3. Alignment of delivery across the portfolio: integrated – where necessary

Broad ranging portfolios of change often bring a challenge around interdependence. Most commonly this takes the form of clashing delivery dates and their impact on program plans. 

However, a myriad of other less obvious interdependencies often lurk beneath the surface. A good portfolio function's job is to continually unearth these, make the connections and drive discussion to a point where there is confidence in an integrated plan. Just as importantly, the function should act as a catalyst to free change from the burden of being interdependent on others where this is not the case. 

4. Challenge and support: good cop / bad cop

Many portfolio functions don’t get this right, or don’t even try, but we believe it’s vital. Projects are complex things to deliver and portfolios of projects more so; they need help and guidance to succeed. They also need to be clear that someone is monitoring them and holding them to account for delivery. 

Providing both of these elements from one function may sound counter-intuitive but in our experience is hugely valuable. Providing value to projects – in the form of advice on how best to resolve resource or delivery conflicts, on how to escalate issues in the right way to minimize adverse reactions or on how to connect to other parts of the organization are all things a good function should be delivering for project teams. The value this delivers helps 'open the door' to projects accepting the hard ongoing challenge that a good portfolio function should also drive as a matter of course, on status – 'is everything really all green?!', and on plans, benefits and costs.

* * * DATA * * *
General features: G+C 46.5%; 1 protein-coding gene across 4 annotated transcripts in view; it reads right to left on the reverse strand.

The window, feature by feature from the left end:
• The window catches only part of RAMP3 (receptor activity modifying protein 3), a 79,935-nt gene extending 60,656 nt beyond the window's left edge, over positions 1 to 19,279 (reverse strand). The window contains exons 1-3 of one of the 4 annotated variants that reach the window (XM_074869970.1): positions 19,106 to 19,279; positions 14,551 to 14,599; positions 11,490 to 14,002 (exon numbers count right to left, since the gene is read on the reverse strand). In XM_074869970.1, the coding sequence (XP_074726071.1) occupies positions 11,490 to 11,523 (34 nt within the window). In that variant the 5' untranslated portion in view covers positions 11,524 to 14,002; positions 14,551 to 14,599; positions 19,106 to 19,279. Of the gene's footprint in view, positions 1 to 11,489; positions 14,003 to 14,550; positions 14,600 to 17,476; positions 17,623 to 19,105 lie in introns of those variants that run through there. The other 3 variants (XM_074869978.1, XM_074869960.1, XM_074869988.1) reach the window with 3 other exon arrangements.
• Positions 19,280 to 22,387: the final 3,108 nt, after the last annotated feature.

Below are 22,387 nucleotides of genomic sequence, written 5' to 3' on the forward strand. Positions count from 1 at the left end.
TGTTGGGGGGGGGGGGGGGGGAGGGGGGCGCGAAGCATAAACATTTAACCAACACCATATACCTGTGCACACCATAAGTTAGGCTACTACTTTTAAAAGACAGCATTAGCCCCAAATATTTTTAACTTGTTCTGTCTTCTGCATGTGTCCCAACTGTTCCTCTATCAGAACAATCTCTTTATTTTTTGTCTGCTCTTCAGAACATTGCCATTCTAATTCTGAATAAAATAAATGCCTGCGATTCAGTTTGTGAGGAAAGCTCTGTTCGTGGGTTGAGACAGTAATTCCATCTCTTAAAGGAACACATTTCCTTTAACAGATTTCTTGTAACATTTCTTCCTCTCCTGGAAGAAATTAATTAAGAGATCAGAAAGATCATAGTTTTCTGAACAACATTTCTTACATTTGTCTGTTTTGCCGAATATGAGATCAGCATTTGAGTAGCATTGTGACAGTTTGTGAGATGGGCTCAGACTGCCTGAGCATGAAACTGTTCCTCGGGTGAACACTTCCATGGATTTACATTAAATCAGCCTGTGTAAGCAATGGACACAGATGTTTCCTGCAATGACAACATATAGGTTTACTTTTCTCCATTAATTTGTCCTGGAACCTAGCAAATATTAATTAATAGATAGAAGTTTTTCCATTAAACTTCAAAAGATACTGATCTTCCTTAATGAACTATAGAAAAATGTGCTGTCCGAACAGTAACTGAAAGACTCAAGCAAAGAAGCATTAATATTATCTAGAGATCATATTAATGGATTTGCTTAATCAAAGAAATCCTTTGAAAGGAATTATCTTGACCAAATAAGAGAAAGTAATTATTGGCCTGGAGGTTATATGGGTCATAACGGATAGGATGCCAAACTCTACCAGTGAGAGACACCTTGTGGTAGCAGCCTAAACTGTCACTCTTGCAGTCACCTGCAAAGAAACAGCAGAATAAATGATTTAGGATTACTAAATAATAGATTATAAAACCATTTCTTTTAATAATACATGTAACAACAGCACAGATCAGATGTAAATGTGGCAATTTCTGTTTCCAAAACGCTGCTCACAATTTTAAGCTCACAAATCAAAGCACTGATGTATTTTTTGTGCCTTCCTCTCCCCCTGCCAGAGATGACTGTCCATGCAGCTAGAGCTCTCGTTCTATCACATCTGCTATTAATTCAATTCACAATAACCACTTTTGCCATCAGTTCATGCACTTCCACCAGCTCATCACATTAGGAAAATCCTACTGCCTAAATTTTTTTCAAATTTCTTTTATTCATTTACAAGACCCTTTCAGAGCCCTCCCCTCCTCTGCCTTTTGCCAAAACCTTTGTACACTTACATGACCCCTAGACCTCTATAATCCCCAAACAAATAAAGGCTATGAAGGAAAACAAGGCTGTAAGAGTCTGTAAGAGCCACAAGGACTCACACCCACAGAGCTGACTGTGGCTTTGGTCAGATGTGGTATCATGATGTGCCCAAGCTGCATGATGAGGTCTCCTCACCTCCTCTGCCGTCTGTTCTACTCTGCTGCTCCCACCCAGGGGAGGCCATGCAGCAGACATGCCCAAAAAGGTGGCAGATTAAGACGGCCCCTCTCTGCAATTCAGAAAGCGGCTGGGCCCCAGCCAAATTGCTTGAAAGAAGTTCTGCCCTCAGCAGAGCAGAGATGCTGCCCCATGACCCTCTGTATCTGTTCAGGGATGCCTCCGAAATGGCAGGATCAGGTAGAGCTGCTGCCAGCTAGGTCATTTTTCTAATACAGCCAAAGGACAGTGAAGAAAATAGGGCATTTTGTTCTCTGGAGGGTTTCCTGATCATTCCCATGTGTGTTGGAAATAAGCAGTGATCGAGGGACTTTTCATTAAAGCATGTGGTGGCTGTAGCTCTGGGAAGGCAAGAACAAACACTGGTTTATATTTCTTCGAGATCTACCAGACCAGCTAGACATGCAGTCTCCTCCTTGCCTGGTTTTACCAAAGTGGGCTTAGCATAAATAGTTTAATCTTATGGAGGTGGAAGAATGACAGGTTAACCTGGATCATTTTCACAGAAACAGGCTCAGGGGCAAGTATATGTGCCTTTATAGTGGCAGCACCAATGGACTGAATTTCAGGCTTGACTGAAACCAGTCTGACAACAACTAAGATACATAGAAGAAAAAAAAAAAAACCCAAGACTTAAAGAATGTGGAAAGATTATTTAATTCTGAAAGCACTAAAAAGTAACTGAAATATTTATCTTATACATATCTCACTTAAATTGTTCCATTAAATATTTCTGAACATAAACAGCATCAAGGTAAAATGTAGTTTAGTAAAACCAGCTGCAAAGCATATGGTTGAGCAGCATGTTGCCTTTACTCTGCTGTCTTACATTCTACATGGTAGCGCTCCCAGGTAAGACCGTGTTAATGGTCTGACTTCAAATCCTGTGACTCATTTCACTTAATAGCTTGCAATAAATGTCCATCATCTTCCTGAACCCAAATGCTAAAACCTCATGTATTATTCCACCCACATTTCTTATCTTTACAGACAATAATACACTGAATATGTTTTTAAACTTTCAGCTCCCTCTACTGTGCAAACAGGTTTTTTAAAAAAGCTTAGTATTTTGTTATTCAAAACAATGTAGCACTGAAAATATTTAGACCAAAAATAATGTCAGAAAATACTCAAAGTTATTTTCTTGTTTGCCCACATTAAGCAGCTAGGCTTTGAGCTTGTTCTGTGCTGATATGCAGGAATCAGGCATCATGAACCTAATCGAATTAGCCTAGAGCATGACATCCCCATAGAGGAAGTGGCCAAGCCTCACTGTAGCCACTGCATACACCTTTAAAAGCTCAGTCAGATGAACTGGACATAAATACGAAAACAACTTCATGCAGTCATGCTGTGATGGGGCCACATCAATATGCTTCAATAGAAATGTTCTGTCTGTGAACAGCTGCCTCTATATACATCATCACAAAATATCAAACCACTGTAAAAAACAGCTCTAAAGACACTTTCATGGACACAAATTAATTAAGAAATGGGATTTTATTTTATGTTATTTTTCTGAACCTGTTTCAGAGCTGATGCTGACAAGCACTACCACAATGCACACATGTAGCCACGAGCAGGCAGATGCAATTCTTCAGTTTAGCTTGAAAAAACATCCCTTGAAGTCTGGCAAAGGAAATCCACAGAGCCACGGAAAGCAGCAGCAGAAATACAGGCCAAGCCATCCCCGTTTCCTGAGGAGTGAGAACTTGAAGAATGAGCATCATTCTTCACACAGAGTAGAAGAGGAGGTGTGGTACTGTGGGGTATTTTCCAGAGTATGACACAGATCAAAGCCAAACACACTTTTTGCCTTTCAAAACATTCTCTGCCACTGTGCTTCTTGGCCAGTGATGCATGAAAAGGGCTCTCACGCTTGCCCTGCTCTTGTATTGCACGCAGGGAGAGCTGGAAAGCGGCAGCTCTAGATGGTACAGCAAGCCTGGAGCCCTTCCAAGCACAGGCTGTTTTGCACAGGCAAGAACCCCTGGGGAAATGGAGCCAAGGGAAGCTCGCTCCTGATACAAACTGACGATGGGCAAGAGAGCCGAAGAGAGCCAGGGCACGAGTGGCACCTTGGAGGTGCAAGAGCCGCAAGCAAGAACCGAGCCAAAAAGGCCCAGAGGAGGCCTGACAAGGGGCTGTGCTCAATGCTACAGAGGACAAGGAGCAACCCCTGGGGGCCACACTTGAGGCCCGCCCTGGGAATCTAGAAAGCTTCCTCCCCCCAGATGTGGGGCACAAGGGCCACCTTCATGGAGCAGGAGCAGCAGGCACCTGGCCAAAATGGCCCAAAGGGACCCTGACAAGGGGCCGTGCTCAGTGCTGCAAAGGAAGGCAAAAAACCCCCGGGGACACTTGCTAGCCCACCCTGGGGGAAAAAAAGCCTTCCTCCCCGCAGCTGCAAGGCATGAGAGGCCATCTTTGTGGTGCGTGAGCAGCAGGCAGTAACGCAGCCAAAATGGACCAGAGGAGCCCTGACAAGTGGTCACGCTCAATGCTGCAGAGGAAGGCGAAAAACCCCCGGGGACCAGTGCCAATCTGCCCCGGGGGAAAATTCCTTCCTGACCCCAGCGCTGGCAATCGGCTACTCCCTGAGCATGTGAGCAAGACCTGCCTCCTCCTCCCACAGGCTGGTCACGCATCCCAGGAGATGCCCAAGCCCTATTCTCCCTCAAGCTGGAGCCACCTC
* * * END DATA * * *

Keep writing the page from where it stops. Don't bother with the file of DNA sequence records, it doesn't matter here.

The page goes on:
5. Transparency and control: what senior management need above all else

It’s relatively easy to provide a veneer of control over how a portfolio of change initiatives is being delivered; pages of status reports with healthy looking traffic lights, detailed plan after plan, status meetings galore. However there is no substitute for whites of eyes discussions with those really accountable for delivering outcomes. Smart governance with the right attendance and facilitation can do this. 

Likewise, well-structured transformation roadmaps focused on a small number of key milestones and interdependencies serve to bring the status of delivery up a level. This enables vital horizon scanning and informs management teams to make the timely course corrections needed. This is the heartland of what good portfolio management should be about.

There’s no substitute for whites of eyes discussions with those really accountable for delivering outcomes.‘‘

Evolved thinking on the 'how': a smarter, more agile approach

Delivering all of the above successfully and efficiently places a range of demands on how a strong portfolio operation needs to function and how it operates within the wider organizational context. This requires a real change in emphasis. Local circumstance will drive focus in particular areas and there are many other factors to consider but our view is that the following principles are core to driving success:

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1. Build authority in from the outset: top down

To be successful, a portfolio function needs to be sponsored and supported top down. It needs to be, and be seen to be, the engine of portfolio change for the senior management team it is delivering for and to talk with this authority. If done well this gives the function the remit it needs to operate effectively. However, implicit in this is the need for the management team it serves to have really understood its value and its function.